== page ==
Frist says changes to surveillance legislation unnecessary

[JURIST] Senate Majority Leader Bill Frist (R-TN) [official website] said Sunday that existing legislation governing domestic surveillance [JURIST news archive] does not need to be rewritten or updated. Appearing on CBS News' Face the Nation, Frist also said that he believed that the National Security Agency does not need to obtain a court order [transcript, PDF] before engaging in domestic eavesdropping under the White House's terrorist surveillance program [White House position paper].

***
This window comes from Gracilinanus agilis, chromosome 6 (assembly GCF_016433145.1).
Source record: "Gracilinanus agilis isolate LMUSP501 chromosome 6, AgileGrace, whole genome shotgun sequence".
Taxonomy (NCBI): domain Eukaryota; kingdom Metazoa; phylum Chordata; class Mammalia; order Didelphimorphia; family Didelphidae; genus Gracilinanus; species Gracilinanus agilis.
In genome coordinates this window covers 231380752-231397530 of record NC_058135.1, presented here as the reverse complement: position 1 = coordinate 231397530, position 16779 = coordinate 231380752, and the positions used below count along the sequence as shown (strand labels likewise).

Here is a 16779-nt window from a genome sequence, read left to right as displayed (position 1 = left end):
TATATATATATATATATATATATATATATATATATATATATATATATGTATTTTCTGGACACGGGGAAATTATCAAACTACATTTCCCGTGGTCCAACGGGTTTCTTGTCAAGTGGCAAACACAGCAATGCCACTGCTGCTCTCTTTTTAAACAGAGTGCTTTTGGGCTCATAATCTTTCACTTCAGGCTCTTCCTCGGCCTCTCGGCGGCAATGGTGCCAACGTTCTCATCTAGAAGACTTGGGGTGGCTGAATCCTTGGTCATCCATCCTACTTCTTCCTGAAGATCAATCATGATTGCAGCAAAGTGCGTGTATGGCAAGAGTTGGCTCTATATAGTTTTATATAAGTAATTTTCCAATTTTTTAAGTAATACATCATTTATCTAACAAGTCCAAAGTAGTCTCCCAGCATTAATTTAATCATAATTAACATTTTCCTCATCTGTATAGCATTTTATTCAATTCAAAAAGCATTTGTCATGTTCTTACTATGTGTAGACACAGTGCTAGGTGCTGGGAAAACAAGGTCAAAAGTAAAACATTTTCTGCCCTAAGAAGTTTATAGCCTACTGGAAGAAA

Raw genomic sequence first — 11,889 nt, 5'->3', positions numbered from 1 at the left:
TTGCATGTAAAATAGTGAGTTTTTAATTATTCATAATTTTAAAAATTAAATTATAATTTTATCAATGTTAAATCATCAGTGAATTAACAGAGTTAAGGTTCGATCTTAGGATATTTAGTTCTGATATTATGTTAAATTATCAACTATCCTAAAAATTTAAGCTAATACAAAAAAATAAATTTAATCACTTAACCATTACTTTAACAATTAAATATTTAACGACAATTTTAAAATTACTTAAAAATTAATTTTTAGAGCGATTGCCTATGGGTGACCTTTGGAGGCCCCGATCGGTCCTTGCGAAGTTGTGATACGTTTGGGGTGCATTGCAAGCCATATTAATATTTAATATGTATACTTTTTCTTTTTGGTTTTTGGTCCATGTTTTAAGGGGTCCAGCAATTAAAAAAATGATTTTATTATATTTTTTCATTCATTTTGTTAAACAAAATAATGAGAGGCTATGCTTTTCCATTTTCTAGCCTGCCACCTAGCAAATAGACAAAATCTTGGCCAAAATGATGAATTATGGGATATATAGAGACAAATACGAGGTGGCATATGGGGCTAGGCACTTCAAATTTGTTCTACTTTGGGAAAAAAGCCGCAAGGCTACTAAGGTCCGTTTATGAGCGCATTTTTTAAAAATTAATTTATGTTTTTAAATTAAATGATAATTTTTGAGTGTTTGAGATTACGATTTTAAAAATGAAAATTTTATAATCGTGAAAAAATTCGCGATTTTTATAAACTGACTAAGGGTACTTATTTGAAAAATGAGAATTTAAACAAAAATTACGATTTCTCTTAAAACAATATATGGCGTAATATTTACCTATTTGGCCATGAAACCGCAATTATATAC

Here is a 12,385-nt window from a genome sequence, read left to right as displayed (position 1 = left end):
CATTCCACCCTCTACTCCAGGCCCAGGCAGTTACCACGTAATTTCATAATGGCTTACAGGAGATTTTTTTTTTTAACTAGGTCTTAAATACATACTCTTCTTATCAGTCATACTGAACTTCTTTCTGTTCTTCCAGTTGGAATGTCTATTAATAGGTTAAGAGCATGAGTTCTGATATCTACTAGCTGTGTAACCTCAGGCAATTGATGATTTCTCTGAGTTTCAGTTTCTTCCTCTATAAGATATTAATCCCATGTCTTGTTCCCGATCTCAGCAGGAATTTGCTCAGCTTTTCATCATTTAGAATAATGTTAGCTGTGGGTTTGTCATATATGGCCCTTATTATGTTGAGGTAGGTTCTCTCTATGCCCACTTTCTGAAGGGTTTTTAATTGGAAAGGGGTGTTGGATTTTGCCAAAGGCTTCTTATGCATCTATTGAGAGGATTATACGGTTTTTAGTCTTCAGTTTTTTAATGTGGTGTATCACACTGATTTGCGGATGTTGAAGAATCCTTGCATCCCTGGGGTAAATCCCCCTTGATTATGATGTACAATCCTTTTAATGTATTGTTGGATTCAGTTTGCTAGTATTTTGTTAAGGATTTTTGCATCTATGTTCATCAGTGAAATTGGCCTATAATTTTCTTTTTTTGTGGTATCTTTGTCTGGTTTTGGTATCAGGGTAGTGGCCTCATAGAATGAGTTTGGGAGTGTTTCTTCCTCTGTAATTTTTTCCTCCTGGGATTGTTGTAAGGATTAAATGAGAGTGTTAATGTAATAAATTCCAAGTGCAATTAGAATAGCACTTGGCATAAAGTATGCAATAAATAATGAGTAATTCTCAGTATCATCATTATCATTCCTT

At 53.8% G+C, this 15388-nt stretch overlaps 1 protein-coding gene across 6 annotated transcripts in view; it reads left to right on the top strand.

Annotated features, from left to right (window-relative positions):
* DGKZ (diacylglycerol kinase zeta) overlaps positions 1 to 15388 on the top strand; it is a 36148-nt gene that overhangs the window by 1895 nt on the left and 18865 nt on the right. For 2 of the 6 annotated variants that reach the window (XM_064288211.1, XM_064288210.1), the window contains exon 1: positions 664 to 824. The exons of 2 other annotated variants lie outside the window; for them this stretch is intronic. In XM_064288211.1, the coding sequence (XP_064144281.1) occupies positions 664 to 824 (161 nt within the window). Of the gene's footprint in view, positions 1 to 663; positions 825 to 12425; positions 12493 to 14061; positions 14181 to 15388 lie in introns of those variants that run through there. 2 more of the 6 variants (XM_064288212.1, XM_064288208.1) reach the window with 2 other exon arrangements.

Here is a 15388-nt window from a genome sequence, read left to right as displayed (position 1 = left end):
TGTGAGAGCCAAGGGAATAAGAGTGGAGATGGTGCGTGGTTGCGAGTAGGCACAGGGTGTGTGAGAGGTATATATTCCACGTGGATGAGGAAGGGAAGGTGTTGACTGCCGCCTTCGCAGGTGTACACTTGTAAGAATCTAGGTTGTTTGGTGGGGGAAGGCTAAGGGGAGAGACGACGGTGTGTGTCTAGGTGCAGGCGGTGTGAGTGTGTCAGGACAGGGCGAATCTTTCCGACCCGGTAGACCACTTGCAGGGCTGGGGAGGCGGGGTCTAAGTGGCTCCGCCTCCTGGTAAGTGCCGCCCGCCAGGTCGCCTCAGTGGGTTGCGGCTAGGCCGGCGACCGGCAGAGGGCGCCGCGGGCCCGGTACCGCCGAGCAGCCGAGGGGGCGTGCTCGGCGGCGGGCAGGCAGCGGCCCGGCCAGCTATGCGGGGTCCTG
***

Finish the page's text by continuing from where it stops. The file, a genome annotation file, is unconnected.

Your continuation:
Other members of Congress, however, are pushing for updates to the 1978 Foreign Intelligence Surveillance Act [text]. Rep. Jane Harman (D-CA) [official website], the ranking Democrat on the House Intelligence Committee, said Sunday said that the NSA domestic spying program must comply with FISA. Sen. Pat Roberts (R-KS) [official website], chairman of the Senate Intelligence Committee has called [JURIST report] for the NSA program to be brought under the authority of the Foreign Intelligence Surveillance Court [FJC backgrounder] and Sen. Arlen Specter (R-PA) [official website], chairman of the Senate Judiciary Committee] has said that he is working on legislation [JURIST report] to explicitly bring the surveillance program within the purview of the FISC. The White House has insisted that the program is legal, but officials seem willing to entertain a proposal [Washington Post report] from Sen. Mike Dewine (R-OH) [official website] that would give lawmakers more power in authorizing domestic surveillance. AP has more.



 

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